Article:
Friday, July 24, 2015

A Message to Mayor Rahm Emanuel: “Pension benefits cannot be netted against funding schemes…”



“Cook County Court Judge Rita Novak on Friday [July 24] overturned the city reforms to the cheers of retired city employees who’ve been paying more and receiving less since Jan. 1… Emanuel had argued that the Chicago pension reforms were fundamentally different than the state reforms imposed ‘arbitrarily.’ 


“His corporation counsel Stephen Patton further claimed that, rather than ‘diminish or impair’ the two funds, the city has made a commitment to ‘preserve and protect’ them that amounts to a ‘massive net benefit.’ Novak concluded that the ‘net benefit’ theory ‘does not survive scrutiny’ because it’s based on ‘several premises that are wholly inconsistent with constitutional teachings.’

“‘Pension benefits cannot be netted against funding schemes, regardless of any salutary outcomes they may have. To do so would render the rights guaranteed by the pension protection clause illusory. Such a result is contrary to the pension protection clause, its purpose and the Supreme Court’s interpretations of it,’ Novak wrote.

“‘It disregards the settled distinction between pension benefits, which are constitutionally protected, and funding choices, which are not . . . It fails to account for the fact that each of the ‘benefits’ that are ‘netted’ against the constitutionally protected right to pension benefits are subject to change at any time . . . The General Assembly is not free to diminish benefits even if offering increased financial stability.’

“Novak also shot down the city’s claim that 28 of 31 unions agreed to the changes. ‘The contention that labor unions, undisputedly acting outside the sphere of collective bargaining, may bind all members of the funds ignores the individual constitutional rights’ of retirees,’ she wrote.

“‘There is no evidence that, in reaching an agreement with the city, the union officials followed union rules and bylaws in such a way as to bind their members as true agents. Nor is there evidence that the membership voted on the agreement . . . Additionally, there is no showing that the unions could have acted as agents of retired members while at the same time acting as representatives of active employees.’

“Patton said he’s ‘disappointed’ by Friday’s ruling but has ‘always recognized’ that the Illinois Supreme Court will be the ultimate arbiter. His statement makes no mention of the fact that the state’s highest court has overturned state pension reforms on similar grounds.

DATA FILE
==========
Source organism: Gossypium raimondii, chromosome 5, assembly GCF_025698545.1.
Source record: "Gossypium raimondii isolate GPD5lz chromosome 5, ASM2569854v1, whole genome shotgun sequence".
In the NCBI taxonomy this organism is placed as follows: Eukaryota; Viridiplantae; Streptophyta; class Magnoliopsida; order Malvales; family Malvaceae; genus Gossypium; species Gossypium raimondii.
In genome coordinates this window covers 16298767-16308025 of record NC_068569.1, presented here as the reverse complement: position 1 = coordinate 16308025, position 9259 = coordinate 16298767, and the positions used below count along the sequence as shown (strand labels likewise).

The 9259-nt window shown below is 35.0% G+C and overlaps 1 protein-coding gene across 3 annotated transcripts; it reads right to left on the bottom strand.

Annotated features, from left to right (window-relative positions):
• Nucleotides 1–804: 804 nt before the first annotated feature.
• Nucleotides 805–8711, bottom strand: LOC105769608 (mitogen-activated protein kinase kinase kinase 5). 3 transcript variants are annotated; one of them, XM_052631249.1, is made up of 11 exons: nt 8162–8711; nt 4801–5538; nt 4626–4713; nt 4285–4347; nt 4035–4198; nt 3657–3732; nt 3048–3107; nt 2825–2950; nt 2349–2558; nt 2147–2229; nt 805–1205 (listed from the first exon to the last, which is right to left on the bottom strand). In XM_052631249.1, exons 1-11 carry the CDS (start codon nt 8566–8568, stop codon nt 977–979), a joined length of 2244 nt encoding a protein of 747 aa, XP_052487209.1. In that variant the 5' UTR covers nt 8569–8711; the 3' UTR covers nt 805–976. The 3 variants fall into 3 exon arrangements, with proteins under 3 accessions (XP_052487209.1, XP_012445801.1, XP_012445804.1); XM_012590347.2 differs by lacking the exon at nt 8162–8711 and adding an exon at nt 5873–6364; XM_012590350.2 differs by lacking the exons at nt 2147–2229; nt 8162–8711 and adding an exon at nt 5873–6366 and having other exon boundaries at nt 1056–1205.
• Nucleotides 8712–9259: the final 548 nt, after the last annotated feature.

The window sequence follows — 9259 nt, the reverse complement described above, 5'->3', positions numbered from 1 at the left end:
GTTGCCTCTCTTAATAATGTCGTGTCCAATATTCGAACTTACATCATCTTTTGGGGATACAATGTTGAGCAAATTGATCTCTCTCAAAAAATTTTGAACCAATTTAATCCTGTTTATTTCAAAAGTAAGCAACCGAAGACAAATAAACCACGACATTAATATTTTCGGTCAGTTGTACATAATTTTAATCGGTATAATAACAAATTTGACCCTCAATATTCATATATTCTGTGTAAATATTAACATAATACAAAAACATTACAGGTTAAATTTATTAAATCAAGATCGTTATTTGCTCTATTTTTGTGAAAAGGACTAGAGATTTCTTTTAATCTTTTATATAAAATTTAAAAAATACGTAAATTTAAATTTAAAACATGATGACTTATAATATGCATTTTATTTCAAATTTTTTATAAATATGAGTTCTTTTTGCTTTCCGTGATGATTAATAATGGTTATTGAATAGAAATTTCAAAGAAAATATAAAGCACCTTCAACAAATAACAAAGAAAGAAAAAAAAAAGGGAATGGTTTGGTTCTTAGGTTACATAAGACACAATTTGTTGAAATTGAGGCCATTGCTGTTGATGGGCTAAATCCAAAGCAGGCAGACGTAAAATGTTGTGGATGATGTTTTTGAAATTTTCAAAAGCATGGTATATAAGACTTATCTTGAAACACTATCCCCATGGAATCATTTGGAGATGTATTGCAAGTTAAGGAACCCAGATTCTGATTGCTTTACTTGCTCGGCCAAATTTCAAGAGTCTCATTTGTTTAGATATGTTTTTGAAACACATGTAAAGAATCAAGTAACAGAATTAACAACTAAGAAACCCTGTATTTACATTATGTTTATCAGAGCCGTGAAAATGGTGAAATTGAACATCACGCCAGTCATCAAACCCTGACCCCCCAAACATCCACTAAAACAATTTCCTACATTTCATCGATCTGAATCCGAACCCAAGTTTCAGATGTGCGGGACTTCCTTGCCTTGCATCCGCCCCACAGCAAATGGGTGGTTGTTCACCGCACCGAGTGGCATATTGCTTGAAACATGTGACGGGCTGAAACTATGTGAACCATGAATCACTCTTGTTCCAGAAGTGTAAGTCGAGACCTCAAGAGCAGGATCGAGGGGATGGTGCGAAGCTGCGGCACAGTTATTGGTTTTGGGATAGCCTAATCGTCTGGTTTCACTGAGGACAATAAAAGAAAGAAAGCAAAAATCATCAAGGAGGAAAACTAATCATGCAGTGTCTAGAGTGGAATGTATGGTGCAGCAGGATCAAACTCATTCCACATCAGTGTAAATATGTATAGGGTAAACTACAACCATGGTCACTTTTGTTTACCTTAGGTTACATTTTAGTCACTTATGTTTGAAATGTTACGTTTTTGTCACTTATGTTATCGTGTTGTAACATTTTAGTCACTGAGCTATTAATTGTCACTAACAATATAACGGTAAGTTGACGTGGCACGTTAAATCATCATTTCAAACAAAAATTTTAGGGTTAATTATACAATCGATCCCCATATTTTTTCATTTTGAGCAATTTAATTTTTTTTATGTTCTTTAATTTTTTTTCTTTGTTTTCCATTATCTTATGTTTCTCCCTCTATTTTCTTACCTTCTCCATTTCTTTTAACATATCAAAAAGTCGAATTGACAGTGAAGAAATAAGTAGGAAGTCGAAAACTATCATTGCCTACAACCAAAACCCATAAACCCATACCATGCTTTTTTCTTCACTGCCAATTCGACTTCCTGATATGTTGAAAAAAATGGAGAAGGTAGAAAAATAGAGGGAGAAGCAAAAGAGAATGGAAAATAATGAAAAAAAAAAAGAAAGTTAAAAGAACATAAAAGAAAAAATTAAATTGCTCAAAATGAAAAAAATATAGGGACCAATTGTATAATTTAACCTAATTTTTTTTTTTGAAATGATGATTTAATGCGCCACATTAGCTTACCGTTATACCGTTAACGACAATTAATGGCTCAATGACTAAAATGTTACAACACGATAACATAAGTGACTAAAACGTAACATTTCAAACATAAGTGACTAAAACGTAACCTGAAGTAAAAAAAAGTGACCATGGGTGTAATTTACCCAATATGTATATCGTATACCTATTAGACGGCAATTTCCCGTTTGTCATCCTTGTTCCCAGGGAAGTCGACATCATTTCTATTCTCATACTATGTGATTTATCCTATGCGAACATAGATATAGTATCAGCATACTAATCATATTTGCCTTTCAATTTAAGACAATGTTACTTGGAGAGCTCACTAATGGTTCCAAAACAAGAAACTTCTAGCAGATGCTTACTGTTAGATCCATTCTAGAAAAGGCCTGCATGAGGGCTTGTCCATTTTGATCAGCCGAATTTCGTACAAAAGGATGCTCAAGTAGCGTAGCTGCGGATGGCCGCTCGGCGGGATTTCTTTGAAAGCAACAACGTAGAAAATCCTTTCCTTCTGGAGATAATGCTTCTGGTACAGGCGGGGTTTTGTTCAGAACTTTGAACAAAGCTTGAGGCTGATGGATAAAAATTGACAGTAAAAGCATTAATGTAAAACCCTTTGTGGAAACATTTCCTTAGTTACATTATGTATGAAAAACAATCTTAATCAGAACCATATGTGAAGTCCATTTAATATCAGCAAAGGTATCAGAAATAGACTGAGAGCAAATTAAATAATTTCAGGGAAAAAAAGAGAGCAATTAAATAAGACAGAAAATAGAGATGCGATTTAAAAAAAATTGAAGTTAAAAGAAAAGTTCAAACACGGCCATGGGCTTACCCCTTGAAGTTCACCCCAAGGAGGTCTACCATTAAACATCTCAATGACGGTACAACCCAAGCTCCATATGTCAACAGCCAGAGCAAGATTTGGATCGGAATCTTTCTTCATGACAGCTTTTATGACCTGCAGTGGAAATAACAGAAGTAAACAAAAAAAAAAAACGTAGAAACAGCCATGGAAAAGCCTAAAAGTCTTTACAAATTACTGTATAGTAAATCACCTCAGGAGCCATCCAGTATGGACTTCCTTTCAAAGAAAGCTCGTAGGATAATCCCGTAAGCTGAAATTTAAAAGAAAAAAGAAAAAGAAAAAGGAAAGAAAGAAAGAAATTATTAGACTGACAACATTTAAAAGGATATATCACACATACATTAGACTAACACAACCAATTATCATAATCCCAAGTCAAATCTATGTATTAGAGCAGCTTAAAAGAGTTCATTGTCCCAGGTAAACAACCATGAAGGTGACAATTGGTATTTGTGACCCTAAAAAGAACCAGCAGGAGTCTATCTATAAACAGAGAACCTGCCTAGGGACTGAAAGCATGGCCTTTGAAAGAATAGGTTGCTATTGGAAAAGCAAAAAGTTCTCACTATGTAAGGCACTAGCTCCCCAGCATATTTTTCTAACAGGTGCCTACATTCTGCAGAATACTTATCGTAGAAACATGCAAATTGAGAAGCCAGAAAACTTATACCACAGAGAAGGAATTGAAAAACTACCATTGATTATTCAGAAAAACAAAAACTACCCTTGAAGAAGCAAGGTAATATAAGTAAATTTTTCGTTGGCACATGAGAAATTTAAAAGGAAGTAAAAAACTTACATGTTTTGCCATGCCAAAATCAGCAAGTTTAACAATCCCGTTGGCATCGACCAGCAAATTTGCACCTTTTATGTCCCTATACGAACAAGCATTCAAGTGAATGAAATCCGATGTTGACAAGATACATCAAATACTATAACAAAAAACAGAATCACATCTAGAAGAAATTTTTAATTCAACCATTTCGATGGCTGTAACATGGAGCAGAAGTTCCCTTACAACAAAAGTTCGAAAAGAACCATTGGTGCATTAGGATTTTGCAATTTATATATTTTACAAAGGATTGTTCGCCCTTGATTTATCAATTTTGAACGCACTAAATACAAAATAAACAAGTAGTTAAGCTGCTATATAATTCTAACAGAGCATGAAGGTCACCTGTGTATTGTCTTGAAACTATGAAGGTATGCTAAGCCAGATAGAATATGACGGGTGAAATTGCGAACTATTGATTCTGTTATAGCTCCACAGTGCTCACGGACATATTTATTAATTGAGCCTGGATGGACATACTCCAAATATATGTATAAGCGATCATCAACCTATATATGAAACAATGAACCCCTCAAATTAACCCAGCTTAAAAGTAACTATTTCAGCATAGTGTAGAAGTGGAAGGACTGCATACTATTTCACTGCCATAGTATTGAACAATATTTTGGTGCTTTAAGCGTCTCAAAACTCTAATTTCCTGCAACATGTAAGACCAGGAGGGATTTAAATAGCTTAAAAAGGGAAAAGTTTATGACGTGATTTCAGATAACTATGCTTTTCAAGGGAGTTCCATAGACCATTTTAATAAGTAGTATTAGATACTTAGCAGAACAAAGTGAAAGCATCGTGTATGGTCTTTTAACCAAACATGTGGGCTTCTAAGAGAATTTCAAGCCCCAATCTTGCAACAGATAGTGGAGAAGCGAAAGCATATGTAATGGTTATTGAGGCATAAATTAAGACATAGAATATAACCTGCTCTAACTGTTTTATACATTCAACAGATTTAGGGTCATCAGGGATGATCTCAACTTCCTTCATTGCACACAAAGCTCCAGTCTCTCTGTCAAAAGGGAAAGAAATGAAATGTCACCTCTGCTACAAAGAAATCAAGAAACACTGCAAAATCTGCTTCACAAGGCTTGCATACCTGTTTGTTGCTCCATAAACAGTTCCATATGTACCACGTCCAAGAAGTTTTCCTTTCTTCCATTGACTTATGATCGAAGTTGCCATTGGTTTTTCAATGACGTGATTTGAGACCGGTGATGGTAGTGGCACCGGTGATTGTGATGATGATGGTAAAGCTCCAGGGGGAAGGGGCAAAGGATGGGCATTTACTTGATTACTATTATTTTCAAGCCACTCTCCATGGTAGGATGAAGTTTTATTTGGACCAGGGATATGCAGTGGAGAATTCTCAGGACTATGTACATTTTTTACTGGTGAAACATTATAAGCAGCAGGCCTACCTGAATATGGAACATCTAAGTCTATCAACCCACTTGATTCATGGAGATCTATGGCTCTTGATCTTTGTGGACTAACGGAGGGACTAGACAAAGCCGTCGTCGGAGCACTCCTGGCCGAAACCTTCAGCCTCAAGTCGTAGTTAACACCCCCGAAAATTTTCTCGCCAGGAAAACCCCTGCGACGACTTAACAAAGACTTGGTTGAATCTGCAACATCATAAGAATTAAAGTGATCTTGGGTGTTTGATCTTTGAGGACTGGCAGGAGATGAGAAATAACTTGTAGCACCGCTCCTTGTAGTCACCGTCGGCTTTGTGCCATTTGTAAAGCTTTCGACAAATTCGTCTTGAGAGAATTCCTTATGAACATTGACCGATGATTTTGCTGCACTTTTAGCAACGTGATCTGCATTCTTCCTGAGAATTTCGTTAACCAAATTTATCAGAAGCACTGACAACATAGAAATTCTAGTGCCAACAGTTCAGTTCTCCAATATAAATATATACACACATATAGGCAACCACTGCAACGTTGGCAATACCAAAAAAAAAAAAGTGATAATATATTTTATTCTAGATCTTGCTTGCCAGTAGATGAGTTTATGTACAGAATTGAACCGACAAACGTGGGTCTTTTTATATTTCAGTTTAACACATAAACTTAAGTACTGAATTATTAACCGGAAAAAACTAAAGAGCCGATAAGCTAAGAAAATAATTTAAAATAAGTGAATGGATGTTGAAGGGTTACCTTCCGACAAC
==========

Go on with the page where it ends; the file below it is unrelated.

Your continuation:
“‘We now look forward to having our arguments heard there. We continue to strongly believe that the city’s pension reform legislation, unlike the state legislation held unconstitutional this past spring, does not diminish or impair pension benefits but rather preserves and protects them,’ Patton said in an emailed statement…” 

For the complete article, click here.


Commentary: 

Remembering "The contention [when] labor unions, undisputedly act[ed] outside the sphere of collective bargaining... [and] ignore[d] the individual constitutional rights’ of retirees":

SB 2404 was an attempt to circumvent the “Pension Clause” by giving retirees and public employees a “choice” or “new consideration” to impair their own contract for a precarious state guarantee. According to John Stevens, Legal Consultant for the “We Are One” Labor Coalition: “To take away the Cost-of-Living Adjustment [COLA] for [current and future] retirees is not a free and fair choice.” Nevertheless, We Are One went ahead with the proposed bill.

…Modification of the “Pension Clause” would have been seen as a “result of a violation of fair dealing,” as an accommodation for “only” some members of the Illinois General Assembly who continuously steal money from the public pension systems and are, thus, “avoiding a pre-existing duty rule” (Professor of Law, Emeritus, Claude D. Rohwer and Professor of Law, Emeritus, Anthony M. Skrocki, Contracts in a Nutshell).

According to National University of Singapore Professor Mindy Chen-Wishart, “The consideration doctrine is a moving target… Different [understandings] yield different [interpretations]… Each conception can be contradicted by another… Courts have considerable latitude in determining whether to find consideration (or not), and hence whether to enforce a promise (or not)… A contract supported by consideration can still be set aside for… misrepresentation, duress, or undue influence or its contents may be supplemented by implied terms or [be] partially invalidated because of unfairness. In these cases, the presence of serious inadequacy of consideration will usually be the major, although not the sole, factor… It would be highly undesirable to allow public officials to extract benefits in return for the performance of their existing legal duties” (Contract Law).

Thousands of retirees would have been deprived of a contractually-guaranteed benefit that was earned at that time. These retirees were not represented at the table when Cullerton and the We Are One Coalition made their agreement. They were simply excluded from the process that affects them. The We Are One Coalition does not represent all retirees, especially non-members…

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